Health bosses have created a culture which is costing the taxpayers millions in clinical negligence claims every week, MPs report today. The Public Accounts Committee says it has identified a ‘prevailing attitude of defensiveness’ from NHS trusts which has helped to quadruple clinical negligence costs from £400m in 2006/07 to £1.6bn in 2016/17.
MPs on the committee said the government needs to be bolder to address issues within the health service which cause negligence in the first place. NHS trusts were accused of adding to the cost of claims through under-investment and a reluctance to admit mistakes when they are made.
In a report on clinical negligence costs, the committee said claims may be ‘spiralling out of control’ due to stretched efficiency targets, increasing financial pressures on front-line services and patients waiting longer for treatment.
Committee chair Meg Hillier (pictured) said: ‘I am concerned that funding available for NHS services and the costs of clinical negligence are locked in a vicious spiral – one that without urgent action will spin out of control.
‘Of course it is important that patients who suffer because of clinical negligence are compensated. But government has been far too slow to understand and get a grip on the increase in negligence costs.
‘The NHS must move more quickly to share best practice in the handling of harmful incidents and complaints. This should be a fundamental part of what remains a disappointingly slow-moving shift towards openness and transparency.’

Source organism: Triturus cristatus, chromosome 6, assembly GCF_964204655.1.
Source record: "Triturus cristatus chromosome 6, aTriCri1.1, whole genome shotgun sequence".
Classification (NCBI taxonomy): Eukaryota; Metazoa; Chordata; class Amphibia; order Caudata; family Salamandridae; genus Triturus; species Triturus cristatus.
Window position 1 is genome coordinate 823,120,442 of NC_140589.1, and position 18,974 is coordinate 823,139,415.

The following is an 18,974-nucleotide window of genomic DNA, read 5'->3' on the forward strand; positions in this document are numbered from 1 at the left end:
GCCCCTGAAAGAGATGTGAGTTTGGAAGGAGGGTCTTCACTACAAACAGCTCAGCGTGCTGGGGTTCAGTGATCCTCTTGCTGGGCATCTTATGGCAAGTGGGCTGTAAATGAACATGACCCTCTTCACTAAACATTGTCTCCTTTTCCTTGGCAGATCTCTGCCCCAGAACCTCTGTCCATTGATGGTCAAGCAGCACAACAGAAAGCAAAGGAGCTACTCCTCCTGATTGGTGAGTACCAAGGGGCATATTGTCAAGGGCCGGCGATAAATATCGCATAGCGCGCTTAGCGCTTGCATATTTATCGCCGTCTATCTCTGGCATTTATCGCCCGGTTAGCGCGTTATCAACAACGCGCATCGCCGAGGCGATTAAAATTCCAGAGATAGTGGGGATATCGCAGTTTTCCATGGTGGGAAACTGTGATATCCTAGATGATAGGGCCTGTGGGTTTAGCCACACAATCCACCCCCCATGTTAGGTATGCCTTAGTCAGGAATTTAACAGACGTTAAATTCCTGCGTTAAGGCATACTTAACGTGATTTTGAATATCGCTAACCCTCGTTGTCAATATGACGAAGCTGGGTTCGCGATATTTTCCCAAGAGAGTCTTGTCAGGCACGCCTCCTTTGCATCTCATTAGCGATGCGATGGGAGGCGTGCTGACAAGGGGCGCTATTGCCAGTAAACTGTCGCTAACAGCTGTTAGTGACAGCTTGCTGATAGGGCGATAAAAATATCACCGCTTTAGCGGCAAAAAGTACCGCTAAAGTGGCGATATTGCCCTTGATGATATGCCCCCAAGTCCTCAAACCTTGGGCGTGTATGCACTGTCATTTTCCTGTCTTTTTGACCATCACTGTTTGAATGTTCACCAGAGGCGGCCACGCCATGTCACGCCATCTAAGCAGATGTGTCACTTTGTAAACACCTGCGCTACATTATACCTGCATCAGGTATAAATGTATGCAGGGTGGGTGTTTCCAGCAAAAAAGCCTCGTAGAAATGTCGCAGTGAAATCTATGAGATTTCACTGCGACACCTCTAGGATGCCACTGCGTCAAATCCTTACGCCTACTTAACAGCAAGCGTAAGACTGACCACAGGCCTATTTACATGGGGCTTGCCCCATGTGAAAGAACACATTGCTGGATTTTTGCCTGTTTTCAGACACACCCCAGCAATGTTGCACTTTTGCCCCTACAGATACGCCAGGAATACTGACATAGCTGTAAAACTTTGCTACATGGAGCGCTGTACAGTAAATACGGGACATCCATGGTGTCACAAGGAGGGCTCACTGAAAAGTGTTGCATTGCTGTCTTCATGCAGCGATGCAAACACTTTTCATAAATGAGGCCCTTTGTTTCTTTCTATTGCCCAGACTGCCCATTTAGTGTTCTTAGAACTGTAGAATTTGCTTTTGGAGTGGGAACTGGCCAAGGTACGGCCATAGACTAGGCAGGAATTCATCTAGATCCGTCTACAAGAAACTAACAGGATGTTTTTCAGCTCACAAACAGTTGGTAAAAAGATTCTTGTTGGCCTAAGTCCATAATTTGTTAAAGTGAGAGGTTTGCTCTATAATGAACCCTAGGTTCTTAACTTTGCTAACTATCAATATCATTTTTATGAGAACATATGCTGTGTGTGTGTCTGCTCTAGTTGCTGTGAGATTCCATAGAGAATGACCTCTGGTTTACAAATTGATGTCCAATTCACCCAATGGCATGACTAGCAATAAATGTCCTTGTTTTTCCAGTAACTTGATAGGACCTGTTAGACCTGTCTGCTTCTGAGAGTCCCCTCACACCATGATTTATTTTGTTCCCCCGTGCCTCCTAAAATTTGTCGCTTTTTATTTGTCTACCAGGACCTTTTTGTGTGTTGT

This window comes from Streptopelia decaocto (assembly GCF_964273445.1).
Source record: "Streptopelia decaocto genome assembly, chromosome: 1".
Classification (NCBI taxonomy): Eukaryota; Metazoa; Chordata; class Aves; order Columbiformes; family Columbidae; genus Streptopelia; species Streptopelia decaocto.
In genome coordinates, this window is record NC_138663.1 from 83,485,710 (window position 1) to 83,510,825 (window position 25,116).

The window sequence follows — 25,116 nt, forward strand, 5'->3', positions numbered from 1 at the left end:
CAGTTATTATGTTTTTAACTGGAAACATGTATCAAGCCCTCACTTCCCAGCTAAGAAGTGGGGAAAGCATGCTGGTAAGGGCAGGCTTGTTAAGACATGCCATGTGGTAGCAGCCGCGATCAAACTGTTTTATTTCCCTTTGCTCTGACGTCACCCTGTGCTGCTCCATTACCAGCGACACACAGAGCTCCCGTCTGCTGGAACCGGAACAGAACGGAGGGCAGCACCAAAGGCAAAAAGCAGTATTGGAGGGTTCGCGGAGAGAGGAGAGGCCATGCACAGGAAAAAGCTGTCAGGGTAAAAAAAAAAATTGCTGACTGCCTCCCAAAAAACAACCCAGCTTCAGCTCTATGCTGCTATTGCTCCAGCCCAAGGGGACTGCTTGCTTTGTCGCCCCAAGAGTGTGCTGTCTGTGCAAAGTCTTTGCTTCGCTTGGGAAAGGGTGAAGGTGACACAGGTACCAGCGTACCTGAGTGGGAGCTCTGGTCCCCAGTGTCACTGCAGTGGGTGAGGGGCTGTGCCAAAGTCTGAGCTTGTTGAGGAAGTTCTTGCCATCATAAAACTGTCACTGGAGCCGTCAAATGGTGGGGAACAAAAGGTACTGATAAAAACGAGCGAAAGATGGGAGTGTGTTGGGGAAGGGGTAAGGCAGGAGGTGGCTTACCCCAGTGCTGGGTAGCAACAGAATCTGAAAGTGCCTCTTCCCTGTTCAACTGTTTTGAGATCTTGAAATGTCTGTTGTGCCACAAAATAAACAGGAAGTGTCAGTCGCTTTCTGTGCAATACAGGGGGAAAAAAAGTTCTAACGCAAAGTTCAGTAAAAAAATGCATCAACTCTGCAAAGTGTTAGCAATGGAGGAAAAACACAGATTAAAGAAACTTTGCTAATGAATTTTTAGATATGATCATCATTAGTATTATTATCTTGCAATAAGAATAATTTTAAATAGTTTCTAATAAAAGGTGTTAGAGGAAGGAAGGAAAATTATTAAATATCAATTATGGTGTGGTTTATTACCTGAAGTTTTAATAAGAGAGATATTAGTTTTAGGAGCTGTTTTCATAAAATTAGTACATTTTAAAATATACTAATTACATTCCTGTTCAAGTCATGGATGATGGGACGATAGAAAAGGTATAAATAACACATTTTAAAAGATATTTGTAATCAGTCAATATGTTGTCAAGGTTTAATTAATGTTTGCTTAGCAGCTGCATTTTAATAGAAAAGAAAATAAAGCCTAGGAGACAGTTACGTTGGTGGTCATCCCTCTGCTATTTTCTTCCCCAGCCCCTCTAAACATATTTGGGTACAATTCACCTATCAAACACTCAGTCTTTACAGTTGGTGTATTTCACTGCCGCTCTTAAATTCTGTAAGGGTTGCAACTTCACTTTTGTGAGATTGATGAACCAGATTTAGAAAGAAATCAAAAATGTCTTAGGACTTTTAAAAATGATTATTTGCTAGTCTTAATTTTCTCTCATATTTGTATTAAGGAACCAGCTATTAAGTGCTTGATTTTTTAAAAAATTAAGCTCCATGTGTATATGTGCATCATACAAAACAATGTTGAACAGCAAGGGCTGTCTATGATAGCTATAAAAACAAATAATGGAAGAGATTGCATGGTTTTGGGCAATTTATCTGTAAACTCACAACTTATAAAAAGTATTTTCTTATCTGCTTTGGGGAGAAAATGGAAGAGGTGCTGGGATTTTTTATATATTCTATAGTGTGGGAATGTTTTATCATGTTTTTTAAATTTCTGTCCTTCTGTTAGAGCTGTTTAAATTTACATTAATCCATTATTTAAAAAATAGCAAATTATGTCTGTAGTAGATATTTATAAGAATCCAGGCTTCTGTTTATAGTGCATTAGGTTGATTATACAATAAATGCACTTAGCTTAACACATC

The committee said the government had been ‘disappointingly slow and complacent’ in its attitude to rising costs and said there must be a cross-government approach to addressing the problem.
The committee demanded that the Ministry of Justice and NHS Resolution clarify why claims take so long to resolve, and report back by September 2018.
Cases now take an average 426 days to resolve, compared to 300 days in 2010/11. Some of this was attributed to bottlenecks at court and issues with court processes, but MPs said delays also happen if the NHS fails to investigate or notify NHS Resolution quickly of harmful events that have occurred.
Ministers must also review whether current legislation remains adequate and report this back to the committee by next April.
The committee also recommended that the Cabinet Office consider what it called the ‘cost-shunting’ effect of a policy when assessing the policy’s impact.
The government was found to have failed to predict the increase in numbers of lawyers moving to clinical negligence work after leaving the personal injury sector due to fixed fees and reforms to conditional fee agreements.
MPs asked whether mediation should be mandated for certain types of claims, noting that just 71 cases were settled through a new voluntary mediation service in its first 10 months.
Giving evidence to the committee in October, NHS Resolution chief executive Helen Vernon said the scheme had met ‘some resistance from claimant lawyers whose preference is for the more formal route’.
It emerged this week, however, that there is a paucity of evidence to back up this claim. Following a freedom of information request by the Association of Personal Injury Lawyers, NHS Resolution admitted it does not routinely record the numbers of offers made, accepted or declined by themselves or by claimants. When the mediation scheme was piloted, 91 offers of mediation were made and claimants accepted 49 of them, declining just 20.
In addition to the twenty claimant representatives that declined offers of mediation, twelve claimant representatives did not respond to an offer of mediation and eight claimant representatives agreed to an alternative form of dispute resolution, such as a round table meeting.